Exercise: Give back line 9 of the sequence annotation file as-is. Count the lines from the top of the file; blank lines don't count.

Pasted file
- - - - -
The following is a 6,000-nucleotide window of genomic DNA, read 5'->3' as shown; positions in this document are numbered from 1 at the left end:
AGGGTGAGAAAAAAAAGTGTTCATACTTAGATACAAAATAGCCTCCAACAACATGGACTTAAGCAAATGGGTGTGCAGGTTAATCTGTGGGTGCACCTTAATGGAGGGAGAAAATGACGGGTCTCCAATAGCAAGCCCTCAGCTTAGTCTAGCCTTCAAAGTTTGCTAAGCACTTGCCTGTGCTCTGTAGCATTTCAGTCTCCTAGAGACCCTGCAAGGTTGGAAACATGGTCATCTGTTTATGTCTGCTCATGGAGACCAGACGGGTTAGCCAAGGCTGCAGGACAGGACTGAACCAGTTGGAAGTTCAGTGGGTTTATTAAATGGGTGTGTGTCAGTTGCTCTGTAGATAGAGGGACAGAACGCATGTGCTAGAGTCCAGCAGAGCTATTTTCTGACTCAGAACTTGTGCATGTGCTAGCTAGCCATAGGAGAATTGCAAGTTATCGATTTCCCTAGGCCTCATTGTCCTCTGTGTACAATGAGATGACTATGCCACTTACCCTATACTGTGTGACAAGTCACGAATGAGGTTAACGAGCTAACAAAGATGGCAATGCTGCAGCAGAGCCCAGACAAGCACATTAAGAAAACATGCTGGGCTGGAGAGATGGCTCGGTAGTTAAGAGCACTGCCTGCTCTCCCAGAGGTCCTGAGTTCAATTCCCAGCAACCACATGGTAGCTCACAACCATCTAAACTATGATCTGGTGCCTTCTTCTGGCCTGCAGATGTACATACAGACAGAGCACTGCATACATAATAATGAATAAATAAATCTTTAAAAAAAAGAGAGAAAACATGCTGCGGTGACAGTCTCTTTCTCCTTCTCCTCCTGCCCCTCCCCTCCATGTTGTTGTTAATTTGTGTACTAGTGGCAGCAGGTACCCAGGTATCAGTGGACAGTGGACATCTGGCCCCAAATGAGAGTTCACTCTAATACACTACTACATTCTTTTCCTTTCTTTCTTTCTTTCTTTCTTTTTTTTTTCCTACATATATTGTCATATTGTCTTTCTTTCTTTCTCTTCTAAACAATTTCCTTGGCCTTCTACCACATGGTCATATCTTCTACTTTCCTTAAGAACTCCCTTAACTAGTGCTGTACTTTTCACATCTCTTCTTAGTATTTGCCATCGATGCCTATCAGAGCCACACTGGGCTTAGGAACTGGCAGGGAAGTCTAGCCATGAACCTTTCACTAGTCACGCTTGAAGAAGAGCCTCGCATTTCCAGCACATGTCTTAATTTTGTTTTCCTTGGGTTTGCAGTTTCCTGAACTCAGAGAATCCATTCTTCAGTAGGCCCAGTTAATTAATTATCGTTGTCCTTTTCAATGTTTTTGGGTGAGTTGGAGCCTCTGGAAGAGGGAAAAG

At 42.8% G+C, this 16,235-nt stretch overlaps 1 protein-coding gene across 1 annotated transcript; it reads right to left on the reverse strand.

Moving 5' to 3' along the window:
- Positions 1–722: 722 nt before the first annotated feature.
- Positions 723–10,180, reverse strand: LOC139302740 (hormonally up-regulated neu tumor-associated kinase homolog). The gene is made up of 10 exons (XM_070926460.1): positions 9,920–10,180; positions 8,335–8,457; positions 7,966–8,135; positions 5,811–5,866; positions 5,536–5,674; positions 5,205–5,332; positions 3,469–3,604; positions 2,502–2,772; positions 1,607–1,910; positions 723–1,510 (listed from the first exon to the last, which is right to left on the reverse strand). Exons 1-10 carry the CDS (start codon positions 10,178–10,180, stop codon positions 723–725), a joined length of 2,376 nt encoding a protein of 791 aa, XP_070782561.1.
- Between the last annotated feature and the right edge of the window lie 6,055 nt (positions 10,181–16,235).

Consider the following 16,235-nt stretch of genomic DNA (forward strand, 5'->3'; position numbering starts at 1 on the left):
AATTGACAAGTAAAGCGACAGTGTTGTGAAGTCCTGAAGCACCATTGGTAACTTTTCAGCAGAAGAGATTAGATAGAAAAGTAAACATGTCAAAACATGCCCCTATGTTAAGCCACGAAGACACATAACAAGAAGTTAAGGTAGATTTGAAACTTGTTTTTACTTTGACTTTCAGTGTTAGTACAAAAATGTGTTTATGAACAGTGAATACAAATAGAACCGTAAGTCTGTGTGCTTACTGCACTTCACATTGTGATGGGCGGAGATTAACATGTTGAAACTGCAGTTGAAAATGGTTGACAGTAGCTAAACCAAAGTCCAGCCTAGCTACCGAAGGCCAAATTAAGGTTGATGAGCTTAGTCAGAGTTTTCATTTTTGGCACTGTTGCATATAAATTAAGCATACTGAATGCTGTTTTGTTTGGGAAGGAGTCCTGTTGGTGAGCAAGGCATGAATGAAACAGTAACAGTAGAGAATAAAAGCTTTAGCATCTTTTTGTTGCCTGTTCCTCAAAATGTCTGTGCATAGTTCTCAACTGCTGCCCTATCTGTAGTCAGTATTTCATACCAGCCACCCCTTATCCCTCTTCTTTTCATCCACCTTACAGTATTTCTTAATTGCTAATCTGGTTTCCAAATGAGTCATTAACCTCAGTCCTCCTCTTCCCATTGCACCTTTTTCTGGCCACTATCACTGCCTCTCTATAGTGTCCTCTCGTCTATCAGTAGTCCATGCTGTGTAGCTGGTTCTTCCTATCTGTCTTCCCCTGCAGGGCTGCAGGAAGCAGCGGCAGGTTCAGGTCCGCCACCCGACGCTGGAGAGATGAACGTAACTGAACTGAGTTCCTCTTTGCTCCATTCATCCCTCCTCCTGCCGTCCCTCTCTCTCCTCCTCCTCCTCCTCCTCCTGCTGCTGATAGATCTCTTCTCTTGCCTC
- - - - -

AATTGACAAGTAAAGCGACAGTGTTGTGAAGTCCTGAAGCACCATTGGTAACTTTTCAGCAGAAGAGATTAGATAGAAAAGTAAACATGTCAAAACATGCCCCTATGTTAAGCCACGAAGACACATAACAAGAAGTTAAGGTAGATTTGAAACTTGTTTTTACTTTGACTTTCAGTGTTAGTACAAAAATGTGTTTATGAACAGTGAATACAAATAGAACCGTAAGTCTGTGTGCTTACTGCACTTCACATTGTGATGGGCGGAGATTAACATGTTGAAACTGCAGTTGAAAATGGTTGACAGTAGCTAAACCAAAGTCCAGCCTAGCTACCGAAGGCCAAATTAAGGTTGATGAGCTTAGTCAGAGTTTTCATTTTTGGCACTGTTGCATATAAATTAAGCATACTGAATGCTGTTTTGTTTGGGAAGGAGTCCTGTTGGTGAGCAAGGCATGAATGAAACAGTAACAGTAGAGAATAAAAGCTTTAGCATCTTTTTGTTGCCTGTTCCTCAAAATGTCTGTGCATAGTTCTCAACTGCTGCCCTATCTGTAGTCAGTATTTCATACCAGCCACCCCTTATCCCTCTTCTTTTCATCCACCTTACAGTATTTCTTAATTGCTAATCTGGTTTCCAAATGAGTCATTAACCTCAGTCCTCCTCTTCCCATTGCACCTTTTTCTGGCCACTATCACTGCCTCTCTATAGTGTCCTCTCGTCTATCAGTAGTCCATGCTGTGTAGCTGGTTCTTCCTATCTGTCTTCCCCTGCAGGGCTGCAGGAAGCAGCGGCAGGTTCAGGTCCGCCACCCGACGCTGGAGAGATGAACGTAACTGAACTGAGTTCCTCTTTGCTCCATTCATCCCTCCTCCTGCCGTCCCTCTCTCTCCTCCTCCTCCTCCTCCTCCTGCTGCTGATAGATCTCTTCTCTTGCCTC